Indian Child Welfare Act not applicable.
The court of appeals affirmed that the Indian Child Welfare Acts protections were not triggered by Appellant Jocelyn Lee Geouges assertion that her child might be of Cherokee descent. In this case, Geouge challenged the adoption of her biological daughter, L.T., by Dustin Griffith and Tiffany Vadella-Griffith. Geouge gave birth to L.T. while incarcerated following various convictions arising from her opioid addiction. L.T.s biological father who was raising their three other children together initially purported to take custody of L.T., but unilaterally transferred physical custody almost immediately to the Griffiths. Approximately one month after L.T.s birth, her biological father petitioned the JDR court to accept his consent for adoption and transfer of custody to the Griffiths. Geouge requested that custody be awarded to one of her family members and sought weekly visitation to occur at the prison. The JDR court denied this request, accepted the fathers consent, and awarded custody to the Griffiths. Geouge appealed to the circuit court, which set a trial de novo. Geouge moved to continue the matter until after her scheduled release from prison (one month after trial), enumerating several ways in which her life circumstances would be changed upon her release. The court denied the motion, noting from the bench that I dont think this case can be dragged on indefinitely to see how [Geouge] does. At the outset of trial, Geouge raised the issue of potential application of the Indian Child Welfare Act, asserting that Geouges father was of Cherokee descent. The court noted that Geouge conceded that the Acts requirements had not been met, and noted that she bore the burden to show that the Act applied. After the trial concluded, the circuit court entered a final order determining, among other things, that the Act did not apply and granting legal and physical custody to the Griffiths. This appeal followed. Its assignments of error include: (1) failure to determine that the appellees had complied with the Indian Child Welfare Act; (2) determination that Geouge was withholding consent for adoption contrary to the best interests of her child; and (3) denying Geouges request for continuance until a time certain after her release from incarceration. The court of appeals affirms the trial courts decision as to each of these issues. IndianChildWelfareAct Included in the Acts protections is a notice requirement under 25 U.S.C. 1912(a), whereby the parent or custodian of an Indian child, as well as the tribe, are entitled to notice of any involuntary proceeding in a state court, where the court knows or has reason to know that an Indian child is involved. Under 25 U.S.C. 1903, an Indian child must be either a member of a federally-recognized Indian tribe, or eligible for membership as the biological child of a member. Without the required notice, a state courts actions are subject to potential invalidation. The party invoking the Act bears the burden of establishing that the Act applies, though this burden has a low bar the invoking party need not actually prove that the child is an Indian child before the Act is implicated. As evident by the inclusion of the reason to know language in the statute, Congress clearly intended the notice provisions to be effective in situations where there is still a question of the childs status. Further, the associated regulations expressly contemplate situations in which a court has reason to know the child is an Indian child but the court does not have sufficient evidence to make a determination. In that situation, the state court is to treat the child as an Indian child. Under 25 C.F.R. 23.7(c), all that is required for the Acts notice provisions to apply is for a party or counsel to assert in good faith a belief that the child is an Indian child. But in this case, neither Geouge nor her counsel ever made such an assertion. Geouge never took steps to develop any information that would allow her to allege that L.T. is rather than might be an Indian child. By contrast, the appellees though they did not bear the burden to show that the Act applied identified the three federally-recognized Cherokee tribes and the factors that each tribe considers in determining membership and eligibility. They also contacted the tribes, provided information on Geouge and Geouges father, and were told that L.T. was not eligible for membership. Accordingly, L.T. was not an Indian child for purposes of the Act, and the circuit court did not err in determining that the Acts notice provisions did not apply. Consenttoadoption The circuit court did not err in concluding that Geouge withheld consent to adoption contrary to L.T.s best interests. Although consent of the birth parents is generally necessary for adoption in Virginia, Code 63.2-1203 allows for adoption without parental consent if such consent is withheld contrary to the best interests of the child. To make this finding, Code 63.2-1205 sets forth eight factors that the circuit court must consider among all relevant factors. These factors focus on both the parent and child and, therefore, compel a court to consider whether a parents unfitness would be harmful to the childs welfare. So long as the circuit court considered the required factors, the court of appeals can reverse its conclusions only if they are beyond the pale of reasonableness. In this case, they were not. Over the course of a two-day trial, the circuit court heard the testimony of more than 20 witnesses and considered more than 30 exhibits, ranging from medical records to home visit reports. This evidence including testimony about Geouges history of drug problems, its impact on her other children, and the positive care environment fostered by the Griffiths contained support for the circuit courts factual findings, and nothing in the statutory scheme required the court to make different findings. Thus, the appellate court declined to second-guess the circuit courts judgment regarding the statutory factors. Denialofcontinuance This court reverses a circuit courts ruling on a motion for continuance only upon a showing of abuse of discretion and resulting prejudice to the movant. Here, Geouges loss of her relationship with her daughter while certainly significant is not prejudicial for purposes of the proceedings. Geouge was able to participate in the circuit court proceedings, and her interests were ably represented by counsel. She appeared, testified, had witnesses called on her behalf, filed numerous motions, and made substantial arguments. Even had the continuance been granted, the historical facts would have been part of the case, and Geouges future fitness as a parent would still have been largely a matter of speculation. The circuit courts ultimate ruling against her was the result of its determination of the facts at hand, not the result of the denial of her continuance request. Therefore, the court could not say on appeal that denying the continuance was error. Affirmed. Geouge v. Traylor, Record Nos. 0559-17-2, 0737-17-2, Dec. 27, 2017, Va. App. (Russell); Powhattan Cir. Ct. (Cella). Anne L. Roddy for Appellant; Colleen M. Quinn for Appellee. VLW 017-7-321; 33 pp.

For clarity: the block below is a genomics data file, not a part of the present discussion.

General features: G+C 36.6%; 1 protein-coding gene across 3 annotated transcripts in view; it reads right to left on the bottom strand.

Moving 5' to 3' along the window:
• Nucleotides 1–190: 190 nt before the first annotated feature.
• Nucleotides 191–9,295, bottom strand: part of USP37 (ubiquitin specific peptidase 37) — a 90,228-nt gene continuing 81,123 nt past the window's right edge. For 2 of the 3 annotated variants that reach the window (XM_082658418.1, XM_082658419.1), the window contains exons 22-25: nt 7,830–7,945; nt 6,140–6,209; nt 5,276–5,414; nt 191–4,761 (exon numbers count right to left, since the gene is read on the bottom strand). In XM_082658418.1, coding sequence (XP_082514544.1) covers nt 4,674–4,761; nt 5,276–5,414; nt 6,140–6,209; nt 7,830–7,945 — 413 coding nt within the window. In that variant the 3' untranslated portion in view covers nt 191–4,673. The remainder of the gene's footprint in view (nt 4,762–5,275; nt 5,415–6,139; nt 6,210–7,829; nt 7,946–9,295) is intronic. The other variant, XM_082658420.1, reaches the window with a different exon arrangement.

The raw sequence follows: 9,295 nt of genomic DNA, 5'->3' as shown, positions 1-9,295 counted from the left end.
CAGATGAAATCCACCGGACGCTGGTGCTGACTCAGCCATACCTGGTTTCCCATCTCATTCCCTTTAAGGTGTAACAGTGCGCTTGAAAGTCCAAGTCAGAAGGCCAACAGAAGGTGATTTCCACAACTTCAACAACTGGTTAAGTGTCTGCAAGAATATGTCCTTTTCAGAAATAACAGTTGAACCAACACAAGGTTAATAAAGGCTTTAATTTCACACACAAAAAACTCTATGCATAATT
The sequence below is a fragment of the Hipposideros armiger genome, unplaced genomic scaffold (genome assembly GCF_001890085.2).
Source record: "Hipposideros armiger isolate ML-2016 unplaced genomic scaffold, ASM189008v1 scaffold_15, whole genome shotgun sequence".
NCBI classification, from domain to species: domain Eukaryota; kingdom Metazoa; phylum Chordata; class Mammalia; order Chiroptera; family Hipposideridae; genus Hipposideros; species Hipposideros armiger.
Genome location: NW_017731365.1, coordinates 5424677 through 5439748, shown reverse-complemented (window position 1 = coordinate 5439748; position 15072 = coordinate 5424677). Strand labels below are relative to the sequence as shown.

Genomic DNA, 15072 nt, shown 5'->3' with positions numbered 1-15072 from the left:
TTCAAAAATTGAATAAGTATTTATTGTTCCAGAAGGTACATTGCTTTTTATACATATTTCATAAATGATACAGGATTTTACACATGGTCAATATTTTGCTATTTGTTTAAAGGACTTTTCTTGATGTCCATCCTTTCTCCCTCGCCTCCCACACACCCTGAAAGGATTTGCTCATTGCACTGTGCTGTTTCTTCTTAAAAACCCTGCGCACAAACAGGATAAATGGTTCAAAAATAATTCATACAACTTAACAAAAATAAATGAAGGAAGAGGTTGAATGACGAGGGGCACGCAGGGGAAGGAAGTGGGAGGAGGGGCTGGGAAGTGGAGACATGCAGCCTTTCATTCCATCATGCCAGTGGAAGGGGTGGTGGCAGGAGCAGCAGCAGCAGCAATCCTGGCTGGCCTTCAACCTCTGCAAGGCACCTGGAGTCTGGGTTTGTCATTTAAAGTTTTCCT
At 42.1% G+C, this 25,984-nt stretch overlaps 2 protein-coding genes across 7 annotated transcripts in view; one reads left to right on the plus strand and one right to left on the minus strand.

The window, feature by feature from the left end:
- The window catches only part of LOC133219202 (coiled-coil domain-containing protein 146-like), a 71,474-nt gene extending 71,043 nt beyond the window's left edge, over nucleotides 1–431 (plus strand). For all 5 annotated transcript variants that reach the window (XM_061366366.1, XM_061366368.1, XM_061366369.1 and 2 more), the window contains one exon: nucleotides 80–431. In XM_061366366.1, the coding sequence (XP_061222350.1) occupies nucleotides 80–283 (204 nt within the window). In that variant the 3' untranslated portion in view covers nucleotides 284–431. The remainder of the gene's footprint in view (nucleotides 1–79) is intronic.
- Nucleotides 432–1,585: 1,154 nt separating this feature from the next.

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|Author:||Lightle, Rebecca M.|
|Publication:||Virginia Lawyers Weekly|
|Date:||Jan 31, 2018|